How to be more groovy

Anon La Ply

I agree with Captain Bash that groove is in the heart.

Grooviness can be learned but some will always be more naturally groovy than others - who no doubt have other qualities.


Junior Member
It's only been a little over one day, but I hope the OP comes back and gets into the groove of this thread.

I'm new to the forum so I'm not used to see a lot of answers and reply to all. I really appreciate all the comments and I read all of them. I'm trying to find my own sound. So I posted this quote in the forum. Basically I asked in order to know if you have any practice routine to develop your felling and groove. But that's something that's really personal. Basically I'm trying to play all my grooves as well as other exercises more relax as a lot of people here said. But it's going to be a long and fun journey.

Thanks a lot guys!! :)


Junior Member
It's only been a little over one day, but I hope the OP comes back and gets into the groove of this thread.

Play it slow for a long time. Play different versions placing the notes slightly different places, triplets sixteenth a rights. Then play it cut time, after a while play it double cut time. Once you can smoothly go between all three versions. Break it down play it with different feet, move the left foot to keep time on the up beat, down beat, back beat etc. Practice on different percussion arrangements. Arrange complimentary patterns, practice those. Add guiros and wash boards. Learn melodies and motif that highlight the groove.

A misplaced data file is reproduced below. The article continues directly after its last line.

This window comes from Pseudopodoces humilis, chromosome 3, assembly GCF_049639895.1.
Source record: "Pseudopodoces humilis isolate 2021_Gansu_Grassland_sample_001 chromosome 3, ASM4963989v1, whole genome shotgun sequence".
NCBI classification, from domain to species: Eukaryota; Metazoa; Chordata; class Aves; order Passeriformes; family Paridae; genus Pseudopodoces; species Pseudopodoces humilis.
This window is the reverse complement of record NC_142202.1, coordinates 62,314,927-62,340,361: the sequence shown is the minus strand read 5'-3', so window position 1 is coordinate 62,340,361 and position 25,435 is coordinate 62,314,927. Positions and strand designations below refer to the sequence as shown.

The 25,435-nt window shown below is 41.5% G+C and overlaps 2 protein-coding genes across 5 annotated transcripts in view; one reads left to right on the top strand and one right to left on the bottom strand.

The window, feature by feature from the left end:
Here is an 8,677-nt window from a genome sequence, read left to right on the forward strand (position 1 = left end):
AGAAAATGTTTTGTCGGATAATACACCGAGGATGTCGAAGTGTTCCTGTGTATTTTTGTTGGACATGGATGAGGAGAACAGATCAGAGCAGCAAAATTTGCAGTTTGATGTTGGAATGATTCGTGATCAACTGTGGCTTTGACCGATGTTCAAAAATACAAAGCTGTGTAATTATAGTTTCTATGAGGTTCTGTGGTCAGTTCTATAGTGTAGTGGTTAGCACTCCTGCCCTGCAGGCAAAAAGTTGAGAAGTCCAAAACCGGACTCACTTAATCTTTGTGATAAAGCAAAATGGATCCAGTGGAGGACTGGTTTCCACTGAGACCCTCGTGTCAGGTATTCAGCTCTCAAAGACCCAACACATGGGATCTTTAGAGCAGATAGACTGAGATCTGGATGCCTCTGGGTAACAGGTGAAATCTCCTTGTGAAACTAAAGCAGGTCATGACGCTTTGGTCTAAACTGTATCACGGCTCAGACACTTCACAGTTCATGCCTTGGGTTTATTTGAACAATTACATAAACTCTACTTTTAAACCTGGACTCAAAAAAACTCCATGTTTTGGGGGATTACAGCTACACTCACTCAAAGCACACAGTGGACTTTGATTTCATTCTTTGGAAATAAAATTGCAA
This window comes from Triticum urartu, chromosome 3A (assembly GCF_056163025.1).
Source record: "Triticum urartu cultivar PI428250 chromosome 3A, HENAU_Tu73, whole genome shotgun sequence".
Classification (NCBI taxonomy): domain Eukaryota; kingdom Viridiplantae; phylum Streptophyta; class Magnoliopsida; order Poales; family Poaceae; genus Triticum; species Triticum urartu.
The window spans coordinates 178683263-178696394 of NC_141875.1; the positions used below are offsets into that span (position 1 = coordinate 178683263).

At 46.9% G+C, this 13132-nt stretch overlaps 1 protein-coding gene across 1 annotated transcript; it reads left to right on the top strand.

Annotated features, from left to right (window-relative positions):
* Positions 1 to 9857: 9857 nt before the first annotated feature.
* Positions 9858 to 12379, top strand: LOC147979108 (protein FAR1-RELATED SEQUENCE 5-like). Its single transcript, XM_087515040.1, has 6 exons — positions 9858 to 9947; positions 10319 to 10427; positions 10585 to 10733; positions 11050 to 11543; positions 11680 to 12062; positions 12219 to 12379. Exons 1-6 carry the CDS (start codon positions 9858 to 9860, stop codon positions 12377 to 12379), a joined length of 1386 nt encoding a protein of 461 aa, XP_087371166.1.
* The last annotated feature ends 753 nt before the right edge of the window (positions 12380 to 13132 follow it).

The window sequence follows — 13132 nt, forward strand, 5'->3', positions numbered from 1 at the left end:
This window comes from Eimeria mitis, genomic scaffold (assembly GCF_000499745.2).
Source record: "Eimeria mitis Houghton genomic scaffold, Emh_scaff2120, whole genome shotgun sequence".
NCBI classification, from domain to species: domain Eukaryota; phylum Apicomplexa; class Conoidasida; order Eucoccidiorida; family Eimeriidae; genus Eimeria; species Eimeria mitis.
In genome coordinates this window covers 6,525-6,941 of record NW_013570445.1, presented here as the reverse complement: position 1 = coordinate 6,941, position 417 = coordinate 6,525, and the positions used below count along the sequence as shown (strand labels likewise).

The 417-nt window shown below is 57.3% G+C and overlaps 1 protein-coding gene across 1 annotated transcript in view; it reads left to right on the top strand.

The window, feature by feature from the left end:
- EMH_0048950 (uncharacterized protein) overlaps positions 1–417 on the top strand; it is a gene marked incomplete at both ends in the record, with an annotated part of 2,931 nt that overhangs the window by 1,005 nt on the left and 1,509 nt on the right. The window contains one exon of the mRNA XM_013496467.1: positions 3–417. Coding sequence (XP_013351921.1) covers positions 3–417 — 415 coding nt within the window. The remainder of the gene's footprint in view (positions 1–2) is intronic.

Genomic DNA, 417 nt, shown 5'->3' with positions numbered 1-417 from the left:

Always something to do to work on the groove.
Thanks for you advices! I have several exercises I've been working on with HH in triplets or 16 notes or 8 Notes and I'm trying to accent the tempo or the contratempo on the edge of the cymbal and the other notes playing softer. It's not straight so it has more dynamics and I'm trying to be more relaxed in order play smoothly.


Senior Member
well the more you really listen to the song and the other musians what they playing and the not technical way of playing a song the more groove you will get.


One of the best examples of groove playing I can think of, and one that is probably on no one's radar, is When The World Is Running Down by The Police. Stewart Copeland is playing the simplest, stereotypical, and most played beat ever concieved, but you know it's him behind the kit the second you hear it. It's simple as hell, but play along to it and try to make it sound the same as the recording. I guarantee you won't be able to pull it off. Simple, on the money, huge pocket, with an undeniable FEEL. That's how you really groove.


Platinum Member
Its been said by many great drummers. Listen to the music, not the drumming, the music. It has a pulse, it has a heart and the more you listen to the whole song the bigger the spaces between the notes seem to become.


Silver Member
to me groove = pocket. Any James Brown stuff for instance. I try to use more accents off the beat than fills. But first you must OWN the beat. Livin' in America is a great practice tune. So is Will it go round in circles by Billy Preston.